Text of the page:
Content advisory: this post contains reference to police violence.
Baton Rouge, four days after a police officer fatally shot a subdued Alton Sterling: protestors take to the streets to demand justice in the name of yet another black man executed by the state. Police warn protestors not to walk in the street. There are no sidewalks. Prominent activist DeRay McKesson is arrested, along with a hundred or so other protestors.
Jane Jacob’s Death and Life forewarns of the gradual erosion of public spaces, and ultimately the privatization of social spaces. Similarly, the public spaces that remain have since trended towards the exclusion of those who have not purchased membership into the club of automobile ownership—in a sense, its own form of privatizing public space.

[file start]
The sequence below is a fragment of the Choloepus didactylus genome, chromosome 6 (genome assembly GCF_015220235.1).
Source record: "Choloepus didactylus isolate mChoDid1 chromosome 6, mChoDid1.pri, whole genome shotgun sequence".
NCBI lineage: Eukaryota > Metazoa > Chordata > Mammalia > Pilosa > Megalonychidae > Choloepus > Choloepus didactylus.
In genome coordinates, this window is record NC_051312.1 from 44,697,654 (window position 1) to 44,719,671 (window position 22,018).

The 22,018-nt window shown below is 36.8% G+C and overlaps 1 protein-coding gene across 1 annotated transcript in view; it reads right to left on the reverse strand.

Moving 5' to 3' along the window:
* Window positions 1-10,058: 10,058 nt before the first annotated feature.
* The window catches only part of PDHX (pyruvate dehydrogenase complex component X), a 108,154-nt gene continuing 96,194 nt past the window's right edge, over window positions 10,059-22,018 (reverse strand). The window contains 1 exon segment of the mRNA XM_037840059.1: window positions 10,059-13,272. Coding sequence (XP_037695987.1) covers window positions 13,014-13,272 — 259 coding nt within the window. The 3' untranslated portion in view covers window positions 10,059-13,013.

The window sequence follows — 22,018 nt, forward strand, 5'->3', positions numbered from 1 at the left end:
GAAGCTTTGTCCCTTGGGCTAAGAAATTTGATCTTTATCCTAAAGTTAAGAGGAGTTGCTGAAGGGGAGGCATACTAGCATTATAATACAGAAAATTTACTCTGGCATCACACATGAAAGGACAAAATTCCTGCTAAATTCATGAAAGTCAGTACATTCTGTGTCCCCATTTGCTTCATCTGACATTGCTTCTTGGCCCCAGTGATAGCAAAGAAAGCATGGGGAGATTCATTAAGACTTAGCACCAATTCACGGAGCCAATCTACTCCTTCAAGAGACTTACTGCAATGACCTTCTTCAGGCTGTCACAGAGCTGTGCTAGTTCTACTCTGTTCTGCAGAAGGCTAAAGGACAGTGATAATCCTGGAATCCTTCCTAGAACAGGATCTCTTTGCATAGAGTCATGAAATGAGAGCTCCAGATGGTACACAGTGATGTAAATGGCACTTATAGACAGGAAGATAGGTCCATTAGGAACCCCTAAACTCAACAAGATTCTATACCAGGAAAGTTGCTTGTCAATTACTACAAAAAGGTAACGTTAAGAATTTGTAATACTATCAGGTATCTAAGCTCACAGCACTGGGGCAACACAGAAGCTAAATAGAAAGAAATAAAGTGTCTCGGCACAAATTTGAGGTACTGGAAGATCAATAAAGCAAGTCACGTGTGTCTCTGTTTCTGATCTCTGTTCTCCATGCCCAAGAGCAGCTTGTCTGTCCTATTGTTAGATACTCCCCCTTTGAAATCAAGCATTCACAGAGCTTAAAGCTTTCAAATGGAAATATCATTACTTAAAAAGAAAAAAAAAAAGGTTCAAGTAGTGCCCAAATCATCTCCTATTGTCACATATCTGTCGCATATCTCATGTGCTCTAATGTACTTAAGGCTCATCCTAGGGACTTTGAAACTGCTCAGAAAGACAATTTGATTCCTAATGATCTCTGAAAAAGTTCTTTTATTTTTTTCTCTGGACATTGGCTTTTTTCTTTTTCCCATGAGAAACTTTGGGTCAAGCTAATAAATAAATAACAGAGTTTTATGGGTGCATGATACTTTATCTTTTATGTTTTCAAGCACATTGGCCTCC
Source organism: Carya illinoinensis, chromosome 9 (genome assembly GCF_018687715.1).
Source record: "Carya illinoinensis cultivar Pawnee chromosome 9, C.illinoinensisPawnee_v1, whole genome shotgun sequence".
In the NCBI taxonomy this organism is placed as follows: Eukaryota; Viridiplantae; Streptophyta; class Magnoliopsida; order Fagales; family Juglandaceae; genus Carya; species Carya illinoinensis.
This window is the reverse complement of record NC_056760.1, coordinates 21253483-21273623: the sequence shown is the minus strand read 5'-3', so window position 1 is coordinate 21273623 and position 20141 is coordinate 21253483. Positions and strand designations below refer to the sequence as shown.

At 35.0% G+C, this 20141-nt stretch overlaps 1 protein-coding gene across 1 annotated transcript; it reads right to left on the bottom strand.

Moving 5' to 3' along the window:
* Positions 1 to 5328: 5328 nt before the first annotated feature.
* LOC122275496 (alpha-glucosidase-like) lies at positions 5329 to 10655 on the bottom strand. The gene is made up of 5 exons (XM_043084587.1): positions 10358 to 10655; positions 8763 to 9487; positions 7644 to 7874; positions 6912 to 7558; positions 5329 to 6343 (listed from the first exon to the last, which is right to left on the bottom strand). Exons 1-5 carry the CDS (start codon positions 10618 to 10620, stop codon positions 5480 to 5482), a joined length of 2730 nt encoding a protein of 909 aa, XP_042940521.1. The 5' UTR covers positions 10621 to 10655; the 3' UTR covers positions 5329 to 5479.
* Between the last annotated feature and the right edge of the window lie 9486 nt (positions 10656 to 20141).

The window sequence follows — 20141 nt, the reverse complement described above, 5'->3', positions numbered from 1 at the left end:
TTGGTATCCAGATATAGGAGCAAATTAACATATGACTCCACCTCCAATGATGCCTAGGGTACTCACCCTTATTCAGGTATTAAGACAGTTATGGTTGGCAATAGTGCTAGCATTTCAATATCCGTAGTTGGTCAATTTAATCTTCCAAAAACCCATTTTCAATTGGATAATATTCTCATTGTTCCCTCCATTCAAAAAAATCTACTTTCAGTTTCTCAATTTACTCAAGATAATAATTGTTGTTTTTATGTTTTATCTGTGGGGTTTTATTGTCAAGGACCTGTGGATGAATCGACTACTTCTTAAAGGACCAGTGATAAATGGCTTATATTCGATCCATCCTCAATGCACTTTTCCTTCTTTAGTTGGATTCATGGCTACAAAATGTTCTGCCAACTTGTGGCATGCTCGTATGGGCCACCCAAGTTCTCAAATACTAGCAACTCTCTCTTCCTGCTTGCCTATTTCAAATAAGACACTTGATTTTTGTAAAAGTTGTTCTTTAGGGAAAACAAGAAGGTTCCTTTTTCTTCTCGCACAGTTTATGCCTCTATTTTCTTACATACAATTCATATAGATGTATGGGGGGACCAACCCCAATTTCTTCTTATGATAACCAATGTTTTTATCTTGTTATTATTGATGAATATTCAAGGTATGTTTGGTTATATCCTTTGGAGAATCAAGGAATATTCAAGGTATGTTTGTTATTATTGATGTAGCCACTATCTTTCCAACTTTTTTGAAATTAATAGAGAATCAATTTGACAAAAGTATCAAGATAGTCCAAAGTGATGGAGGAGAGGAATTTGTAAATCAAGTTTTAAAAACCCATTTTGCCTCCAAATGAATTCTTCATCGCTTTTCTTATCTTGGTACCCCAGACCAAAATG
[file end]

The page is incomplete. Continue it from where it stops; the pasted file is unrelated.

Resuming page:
Much has been said about work and success over the past several months of campaigning, and I believe it is the relation between the two that lies at the root of disagreements between the economic right and left. In my view, the theoretical poles of this spectrum can defined as libertarianism on the right and socialism on the left. To take the extreme positions for a moment, the pure libertarian would consider the relation between one’s work, and success to be perfectly inelastic. That is to say that every unit of work generates a unit of success, or more simply, they are perfectly correlated. At the other end of the spectrum lies the socialist, for whom work and success are perfectly elastic. Success is simply a function of birth, or some other immutable attributes. There is no correlation between work and success. I am fortunate enough to have never met anyone who subscribes to either one of those extremes, however anyone who has an opinion on the matter either implicitly or explicitly falls somewhere along this continuum. As a general principal of political thought, I believe it is essential to acknowledge that all political ideologies are inherently continuous, rather than discrete. Continue reading